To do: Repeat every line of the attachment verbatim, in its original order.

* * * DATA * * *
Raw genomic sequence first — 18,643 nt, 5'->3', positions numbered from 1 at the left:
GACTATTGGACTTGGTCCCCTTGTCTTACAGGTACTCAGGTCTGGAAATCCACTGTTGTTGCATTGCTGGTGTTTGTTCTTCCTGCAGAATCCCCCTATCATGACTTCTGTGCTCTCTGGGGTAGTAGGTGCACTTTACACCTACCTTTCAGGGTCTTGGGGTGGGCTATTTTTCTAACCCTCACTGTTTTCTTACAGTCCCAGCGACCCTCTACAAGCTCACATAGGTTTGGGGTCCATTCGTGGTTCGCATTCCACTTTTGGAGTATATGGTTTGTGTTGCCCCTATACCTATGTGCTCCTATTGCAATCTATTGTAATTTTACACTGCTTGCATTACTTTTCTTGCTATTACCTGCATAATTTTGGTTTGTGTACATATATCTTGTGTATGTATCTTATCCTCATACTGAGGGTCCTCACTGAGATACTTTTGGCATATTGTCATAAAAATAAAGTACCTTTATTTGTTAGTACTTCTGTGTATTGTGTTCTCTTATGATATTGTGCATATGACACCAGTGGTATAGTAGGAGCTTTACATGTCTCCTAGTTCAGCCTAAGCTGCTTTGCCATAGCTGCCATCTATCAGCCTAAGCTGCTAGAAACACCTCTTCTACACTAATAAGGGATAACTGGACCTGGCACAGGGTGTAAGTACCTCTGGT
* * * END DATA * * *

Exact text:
Raw genomic sequence first — 18,643 nt, 5'->3', positions numbered from 1 at the left:
GACTATTGGACTTGGTCCCCTTGTCTTACAGGTACTCAGGTCTGGAAATCCACTGTTGTTGCATTGCTGGTGTTTGTTCTTCCTGCAGAATCCCCCTATCATGACTTCTGTGCTCTCTGGGGTAGTAGGTGCACTTTACACCTACCTTTCAGGGTCTTGGGGTGGGCTATTTTTCTAACCCTCACTGTTTTCTTACAGTCCCAGCGACCCTCTACAAGCTCACATAGGTTTGGGGTCCATTCGTGGTTCGCATTCCACTTTTGGAGTATATGGTTTGTGTTGCCCCTATACCTATGTGCTCCTATTGCAATCTATTGTAATTTTACACTGCTTGCATTACTTTTCTTGCTATTACCTGCATAATTTTGGTTTGTGTACATATATCTTGTGTATGTATCTTATCCTCATACTGAGGGTCCTCACTGAGATACTTTTGGCATATTGTCATAAAAATAAAGTACCTTTATTTGTTAGTACTTCTGTGTATTGTGTTCTCTTATGATATTGTGCATATGACACCAGTGGTATAGTAGGAGCTTTACATGTCTCCTAGTTCAGCCTAAGCTGCTTTGCCATAGCTGCCATCTATCAGCCTAAGCTGCTAGAAACACCTCTTCTACACTAATAAGGGATAACTGGACCTGGCACAGGGTGTAAGTACCTCTGGT